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briefly considered under the article of duty to our neighbour. The end of all power is the public benefit; and he who is invested with it is only the minister of God for good, and is not, that is, is bound not to be, "a terror to good works, but to the evil, and is sent for the punishment of evil-doers, and for the praise of them that do well." These are the true, the only ends of civil power; and all civil distinctions are instituted either for this purpose, or as the honourable rewards of public merit. To suppose that they ever were intended for private gratification, or to pervert power and authority to the detestable ends of oppression, tyranny, and filthy lucre, is the most horrible perversion of ideas, is treason against the civil community, and an insult to God who hath instituted human govern. ment for the protection, the comfort, and the mutual improvement of mankind.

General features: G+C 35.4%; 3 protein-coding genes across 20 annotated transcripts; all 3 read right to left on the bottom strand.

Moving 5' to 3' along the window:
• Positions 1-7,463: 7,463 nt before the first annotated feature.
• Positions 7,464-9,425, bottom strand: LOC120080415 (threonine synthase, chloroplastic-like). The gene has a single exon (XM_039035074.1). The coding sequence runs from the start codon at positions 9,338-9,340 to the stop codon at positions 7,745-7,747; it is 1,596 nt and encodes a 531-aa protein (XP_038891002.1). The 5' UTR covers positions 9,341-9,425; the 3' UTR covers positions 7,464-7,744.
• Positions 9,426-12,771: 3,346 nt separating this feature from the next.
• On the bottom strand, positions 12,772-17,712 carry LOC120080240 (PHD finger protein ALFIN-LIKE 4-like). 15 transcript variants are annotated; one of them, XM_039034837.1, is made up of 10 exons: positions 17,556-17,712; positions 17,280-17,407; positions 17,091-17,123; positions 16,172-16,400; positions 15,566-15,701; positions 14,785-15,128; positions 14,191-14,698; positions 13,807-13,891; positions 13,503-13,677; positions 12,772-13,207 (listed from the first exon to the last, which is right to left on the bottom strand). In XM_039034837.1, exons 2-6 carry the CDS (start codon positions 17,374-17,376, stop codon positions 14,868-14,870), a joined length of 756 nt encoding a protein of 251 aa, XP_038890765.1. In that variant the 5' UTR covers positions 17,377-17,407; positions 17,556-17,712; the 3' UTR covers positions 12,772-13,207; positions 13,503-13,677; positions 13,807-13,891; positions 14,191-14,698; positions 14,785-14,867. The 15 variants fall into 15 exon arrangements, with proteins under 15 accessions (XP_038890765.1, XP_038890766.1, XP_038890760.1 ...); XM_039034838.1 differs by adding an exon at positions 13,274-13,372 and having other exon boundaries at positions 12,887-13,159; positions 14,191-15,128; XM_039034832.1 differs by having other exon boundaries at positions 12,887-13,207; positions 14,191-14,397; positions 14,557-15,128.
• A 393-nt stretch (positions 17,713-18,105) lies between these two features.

• tation is an object of ardent desire to every honourable bosom; and the best means of obtaining it are the exercise of every useful or elegant talent, and the undeviating practice of virtue. A good name is rather to be chosen than great riches, and loving favour than silver and gold.' It is the means also of more extensive useful

But we are not “ to follow a multitude to do evil, to love the praise of men more than the

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a Rom. xiii. 3, 4. 1 Pet. ii. 14.

b Prov. xxii. 1.